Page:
During excavations in the historic center of Mexico City, Mexican archaeologists have discovered the remains of a 700-year-old temascal - a ceremonial steam bath, which the Aztecs called "the house of burning stones."
The discovery is reported on the website of the National Institute of Anthropology and History (INAH). It was made in Mexico City on Talavera Street. Previously, Temazkaltitlan was located here - one of the oldest districts of Tenochtitlan, the capital of the Aztecs.
The remains of the object were found by archaeologists using instructions from ancient written sources. Temazcal is a steam bath of the Indians, a place not just for ablution, but for purification and reincarnation. It was considered divine.
Translated from the Aztec language, temazcal is "the house of burning stones." The Aztecs also called such objects "the place where the children of God are washed." They had a sacred meaning.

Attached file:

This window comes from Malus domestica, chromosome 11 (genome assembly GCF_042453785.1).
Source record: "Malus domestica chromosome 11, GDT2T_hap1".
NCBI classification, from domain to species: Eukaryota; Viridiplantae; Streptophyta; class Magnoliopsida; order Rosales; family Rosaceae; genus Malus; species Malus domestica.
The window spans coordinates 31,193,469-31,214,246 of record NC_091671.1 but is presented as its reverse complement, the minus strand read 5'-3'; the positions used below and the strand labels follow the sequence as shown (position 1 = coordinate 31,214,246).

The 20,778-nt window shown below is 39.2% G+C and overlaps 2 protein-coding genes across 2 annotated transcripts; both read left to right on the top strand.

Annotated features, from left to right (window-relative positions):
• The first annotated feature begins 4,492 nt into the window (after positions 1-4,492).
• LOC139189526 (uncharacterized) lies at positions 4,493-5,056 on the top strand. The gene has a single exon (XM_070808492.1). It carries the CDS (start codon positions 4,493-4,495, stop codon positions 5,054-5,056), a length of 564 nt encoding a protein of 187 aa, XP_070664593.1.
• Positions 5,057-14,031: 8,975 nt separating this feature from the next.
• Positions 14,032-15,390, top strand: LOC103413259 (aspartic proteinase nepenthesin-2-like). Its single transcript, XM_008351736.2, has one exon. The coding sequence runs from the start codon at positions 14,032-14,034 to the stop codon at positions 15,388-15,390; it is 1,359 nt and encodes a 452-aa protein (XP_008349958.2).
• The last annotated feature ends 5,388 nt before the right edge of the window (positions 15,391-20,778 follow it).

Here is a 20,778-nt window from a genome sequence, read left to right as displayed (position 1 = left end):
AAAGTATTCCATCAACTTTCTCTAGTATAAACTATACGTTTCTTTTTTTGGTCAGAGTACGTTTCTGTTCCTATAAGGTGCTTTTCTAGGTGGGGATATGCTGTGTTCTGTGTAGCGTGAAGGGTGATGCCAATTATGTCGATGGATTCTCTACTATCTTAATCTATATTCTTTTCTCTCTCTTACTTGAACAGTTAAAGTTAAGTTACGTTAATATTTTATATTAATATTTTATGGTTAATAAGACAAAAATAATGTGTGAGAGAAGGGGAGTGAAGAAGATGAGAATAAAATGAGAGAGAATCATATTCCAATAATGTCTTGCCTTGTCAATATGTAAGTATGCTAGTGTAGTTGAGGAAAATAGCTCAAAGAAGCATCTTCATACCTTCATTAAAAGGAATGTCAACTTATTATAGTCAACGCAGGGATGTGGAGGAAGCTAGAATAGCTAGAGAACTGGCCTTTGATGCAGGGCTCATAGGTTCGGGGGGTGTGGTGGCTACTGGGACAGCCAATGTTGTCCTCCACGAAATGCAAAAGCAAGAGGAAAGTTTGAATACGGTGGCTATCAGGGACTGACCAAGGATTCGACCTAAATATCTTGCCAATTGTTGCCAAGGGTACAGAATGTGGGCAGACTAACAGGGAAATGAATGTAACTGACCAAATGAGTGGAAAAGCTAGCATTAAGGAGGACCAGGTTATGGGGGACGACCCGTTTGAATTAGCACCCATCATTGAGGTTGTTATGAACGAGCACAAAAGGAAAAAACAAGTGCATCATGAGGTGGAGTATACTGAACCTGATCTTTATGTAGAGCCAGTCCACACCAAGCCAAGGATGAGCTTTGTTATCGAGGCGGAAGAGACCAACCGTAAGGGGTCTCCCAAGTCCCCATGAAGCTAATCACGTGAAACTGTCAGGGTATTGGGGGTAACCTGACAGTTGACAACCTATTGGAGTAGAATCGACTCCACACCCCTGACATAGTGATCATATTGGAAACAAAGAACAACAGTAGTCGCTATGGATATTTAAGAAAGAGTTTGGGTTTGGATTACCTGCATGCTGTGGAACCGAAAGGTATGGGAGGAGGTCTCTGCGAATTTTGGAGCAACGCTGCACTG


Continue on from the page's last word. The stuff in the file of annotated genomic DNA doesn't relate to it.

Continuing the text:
According to legend, the goddess washed her first child there, from whom the Aztecs descended. Therefore, all children born in Tenochtitlan were washed in the temazcal. By the way, the discovered object dates back to the XIV century, that is, it was built in the pre-Hispanic period.
Interestingly, archaeologists have found next to the bath the remains of a stone house, which probably belonged to a wealthy and very influential Aztec family. Perhaps she was identified with deities. Analysis showed that the dwelling was built in the early Spanish period. Presumably, the house was inhabited from 1521 to 1620.
In addition, the remains of a tannery were found. Apparently, the new authorities banned the indigenous people from using temazcal for religious ceremonies and adapted it for their needs. According to scientists, the tannery worked from 1720 to 1820.
Archaeologists note that the Aztecs very skillfully erected temazcal, using clay blocks - adoba. Also, during the construction, stone blocks of tecontli were used, which were covered with a layer of plaster on top.
In the central part, the remains of the pool are preserved, as well as one of the benches that were installed along it. The pool was five meters long and about three meters wide.
"The results of the study show that in the 16th century this area was more densely populated than previously thought," archaeologists write., which were used to lay the foundations of residential buildings."